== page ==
February 2, 2012
Read this article from TAKE PART it's pretty scary stuff.......
If you’re spending a little extra money on farm-raised fish with a sustainability sticker, you may be getting short-changed.
According to a Pew Environmental Group funded study released Wednesday by Canada’s University of Victoria Seafood Ecology Research Group, a number of seafood eco-labels simply aren’t living up to their promises. That’s bad news for consumers who rely on those prominent stickers to figure out what’s O.K. to eat.
The study looked at 11 species of farm-raised marine finfish, including Atlantic cod, Atlantic salmon, barramundi, grouper, and European seabass. Researchers then examined environmental impacts of fish production, including antibiotic use, pathogens, escapes and sustainability of the feed. The group then compared 20 eco-labels that included organic, retail certification and third-party labels and found that many were misleading.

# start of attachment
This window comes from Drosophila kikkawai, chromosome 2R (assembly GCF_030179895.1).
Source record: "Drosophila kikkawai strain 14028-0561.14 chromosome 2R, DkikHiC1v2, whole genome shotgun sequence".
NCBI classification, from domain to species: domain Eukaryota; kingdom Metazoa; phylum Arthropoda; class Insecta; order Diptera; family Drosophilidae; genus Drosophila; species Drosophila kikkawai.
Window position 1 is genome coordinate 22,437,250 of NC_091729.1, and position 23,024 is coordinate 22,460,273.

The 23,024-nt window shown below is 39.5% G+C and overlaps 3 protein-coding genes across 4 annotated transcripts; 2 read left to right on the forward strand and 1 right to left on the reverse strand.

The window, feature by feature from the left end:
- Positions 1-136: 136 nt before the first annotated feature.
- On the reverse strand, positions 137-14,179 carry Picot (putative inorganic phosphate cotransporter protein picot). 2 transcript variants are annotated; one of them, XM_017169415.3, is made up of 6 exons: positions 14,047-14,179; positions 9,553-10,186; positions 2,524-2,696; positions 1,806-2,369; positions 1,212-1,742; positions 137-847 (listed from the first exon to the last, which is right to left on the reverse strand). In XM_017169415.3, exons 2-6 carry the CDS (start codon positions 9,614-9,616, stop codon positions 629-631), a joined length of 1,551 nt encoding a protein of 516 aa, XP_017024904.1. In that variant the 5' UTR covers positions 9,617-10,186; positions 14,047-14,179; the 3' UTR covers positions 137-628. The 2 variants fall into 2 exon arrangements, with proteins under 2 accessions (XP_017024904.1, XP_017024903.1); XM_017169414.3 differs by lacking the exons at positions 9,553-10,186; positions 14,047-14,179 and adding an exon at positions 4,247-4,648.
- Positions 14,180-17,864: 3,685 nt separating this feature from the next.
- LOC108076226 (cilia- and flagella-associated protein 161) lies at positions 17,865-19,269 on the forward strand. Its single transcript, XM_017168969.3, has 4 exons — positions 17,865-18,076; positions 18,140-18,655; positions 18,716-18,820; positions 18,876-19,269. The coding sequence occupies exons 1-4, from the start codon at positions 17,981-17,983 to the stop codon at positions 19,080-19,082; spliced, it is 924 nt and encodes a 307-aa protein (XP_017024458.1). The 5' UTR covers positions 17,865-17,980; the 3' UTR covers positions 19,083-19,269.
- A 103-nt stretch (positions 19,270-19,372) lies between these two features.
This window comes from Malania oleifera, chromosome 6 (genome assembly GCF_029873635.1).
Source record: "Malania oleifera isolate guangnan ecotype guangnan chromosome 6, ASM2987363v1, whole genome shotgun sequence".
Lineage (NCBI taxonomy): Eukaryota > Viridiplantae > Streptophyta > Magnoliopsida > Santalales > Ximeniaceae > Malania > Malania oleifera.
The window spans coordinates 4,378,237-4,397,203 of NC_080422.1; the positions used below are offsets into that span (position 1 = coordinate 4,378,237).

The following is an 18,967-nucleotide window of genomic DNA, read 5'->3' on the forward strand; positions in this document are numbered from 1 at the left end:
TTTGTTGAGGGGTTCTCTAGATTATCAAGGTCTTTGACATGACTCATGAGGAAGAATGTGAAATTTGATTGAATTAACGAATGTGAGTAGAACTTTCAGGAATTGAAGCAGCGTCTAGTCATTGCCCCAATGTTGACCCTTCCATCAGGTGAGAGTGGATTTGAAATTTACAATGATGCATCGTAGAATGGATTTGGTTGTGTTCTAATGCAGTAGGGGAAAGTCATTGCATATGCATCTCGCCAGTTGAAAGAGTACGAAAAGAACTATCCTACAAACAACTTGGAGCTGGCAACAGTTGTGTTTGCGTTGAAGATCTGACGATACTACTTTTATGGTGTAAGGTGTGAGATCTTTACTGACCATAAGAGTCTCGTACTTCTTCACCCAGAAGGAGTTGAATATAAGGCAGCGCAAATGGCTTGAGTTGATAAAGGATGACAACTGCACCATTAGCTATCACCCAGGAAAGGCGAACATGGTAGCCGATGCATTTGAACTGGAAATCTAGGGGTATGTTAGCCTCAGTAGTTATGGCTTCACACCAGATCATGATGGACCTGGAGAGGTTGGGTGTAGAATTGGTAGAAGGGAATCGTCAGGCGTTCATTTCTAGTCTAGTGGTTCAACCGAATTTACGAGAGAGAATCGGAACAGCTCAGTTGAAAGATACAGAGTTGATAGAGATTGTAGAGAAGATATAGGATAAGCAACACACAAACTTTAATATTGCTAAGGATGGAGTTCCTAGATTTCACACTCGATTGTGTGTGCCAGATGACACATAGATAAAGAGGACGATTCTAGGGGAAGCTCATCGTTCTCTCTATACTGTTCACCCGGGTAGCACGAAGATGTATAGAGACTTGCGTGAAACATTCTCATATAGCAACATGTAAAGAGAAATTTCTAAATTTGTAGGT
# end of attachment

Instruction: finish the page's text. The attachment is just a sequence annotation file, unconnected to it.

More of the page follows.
“Eco-labels are abundant in the marketplace, but there’s little to them but the label,” John Volpe, Ph.D., a marine ecologist and lead author of the report, tells TakePart. “Many retailers don’t provide any information other than the sticker, and give no indication to what they’re basing their claims on. There’s no meat on the bones.”
For organizations that poured valuable resources into developing and marketing their labeling programs, there’s added bad news—very little progress has been made in driving change in the aquaculture industry, says Volpe. Many eco-labeled farmed fish are on par with conventionally grown seafood, despite the higher price tag.
So which labels did best in the study? At the very top is the U.S. National Organic Standard for farm-raised salmon, (which is not yet in effect). The World Wildlife Fund’s Salmon Aquaculture Dialogue also fared well, while U.K. retailer Marks & Spencer and the seafood retail industry's label Global Aquaculture Alliance (GAA) ranked low on the list.
Read the rest of this interesting article HERE